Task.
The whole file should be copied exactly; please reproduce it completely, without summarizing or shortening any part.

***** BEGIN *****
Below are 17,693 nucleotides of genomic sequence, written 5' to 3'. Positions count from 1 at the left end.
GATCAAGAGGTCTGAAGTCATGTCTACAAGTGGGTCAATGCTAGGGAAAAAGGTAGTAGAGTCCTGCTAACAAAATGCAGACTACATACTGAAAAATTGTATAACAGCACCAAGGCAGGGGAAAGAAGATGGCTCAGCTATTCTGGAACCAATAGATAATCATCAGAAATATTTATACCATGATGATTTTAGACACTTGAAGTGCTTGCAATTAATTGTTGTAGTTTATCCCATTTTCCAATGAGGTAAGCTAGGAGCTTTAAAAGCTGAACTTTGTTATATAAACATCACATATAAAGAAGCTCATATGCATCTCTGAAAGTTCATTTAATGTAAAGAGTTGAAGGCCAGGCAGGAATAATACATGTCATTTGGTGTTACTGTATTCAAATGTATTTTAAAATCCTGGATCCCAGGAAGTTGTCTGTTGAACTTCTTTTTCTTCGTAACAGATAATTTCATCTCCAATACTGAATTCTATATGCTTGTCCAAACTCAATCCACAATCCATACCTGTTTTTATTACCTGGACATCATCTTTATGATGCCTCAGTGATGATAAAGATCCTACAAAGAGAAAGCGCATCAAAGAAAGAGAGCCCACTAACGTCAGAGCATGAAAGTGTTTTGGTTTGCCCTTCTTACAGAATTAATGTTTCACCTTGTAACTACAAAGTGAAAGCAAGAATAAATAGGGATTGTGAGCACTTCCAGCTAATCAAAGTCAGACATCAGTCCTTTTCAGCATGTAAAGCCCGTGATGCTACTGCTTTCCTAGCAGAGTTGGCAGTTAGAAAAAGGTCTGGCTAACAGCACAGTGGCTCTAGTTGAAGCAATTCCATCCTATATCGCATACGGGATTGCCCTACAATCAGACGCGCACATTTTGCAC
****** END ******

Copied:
Below are 17,693 nucleotides of genomic sequence, written 5' to 3'. Positions count from 1 at the left end.
GATCAAGAGGTCTGAAGTCATGTCTACAAGTGGGTCAATGCTAGGGAAAAAGGTAGTAGAGTCCTGCTAACAAAATGCAGACTACATACTGAAAAATTGTATAACAGCACCAAGGCAGGGGAAAGAAGATGGCTCAGCTATTCTGGAACCAATAGATAATCATCAGAAATATTTATACCATGATGATTTTAGACACTTGAAGTGCTTGCAATTAATTGTTGTAGTTTATCCCATTTTCCAATGAGGTAAGCTAGGAGCTTTAAAAGCTGAACTTTGTTATATAAACATCACATATAAAGAAGCTCATATGCATCTCTGAAAGTTCATTTAATGTAAAGAGTTGAAGGCCAGGCAGGAATAATACATGTCATTTGGTGTTACTGTATTCAAATGTATTTTAAAATCCTGGATCCCAGGAAGTTGTCTGTTGAACTTCTTTTTCTTCGTAACAGATAATTTCATCTCCAATACTGAATTCTATATGCTTGTCCAAACTCAATCCACAATCCATACCTGTTTTTATTACCTGGACATCATCTTTATGATGCCTCAGTGATGATAAAGATCCTACAAAGAGAAAGCGCATCAAAGAAAGAGAGCCCACTAACGTCAGAGCATGAAAGTGTTTTGGTTTGCCCTTCTTACAGAATTAATGTTTCACCTTGTAACTACAAAGTGAAAGCAAGAATAAATAGGGATTGTGAGCACTTCCAGCTAATCAAAGTCAGACATCAGTCCTTTTCAGCATGTAAAGCCCGTGATGCTACTGCTTTCCTAGCAGAGTTGGCAGTTAGAAAAAGGTCTGGCTAACAGCACAGTGGCTCTAGTTGAAGCAATTCCATCCTATATCGCATACGGGATTGCCCTACAATCAGACGCGCACATTTTGCAC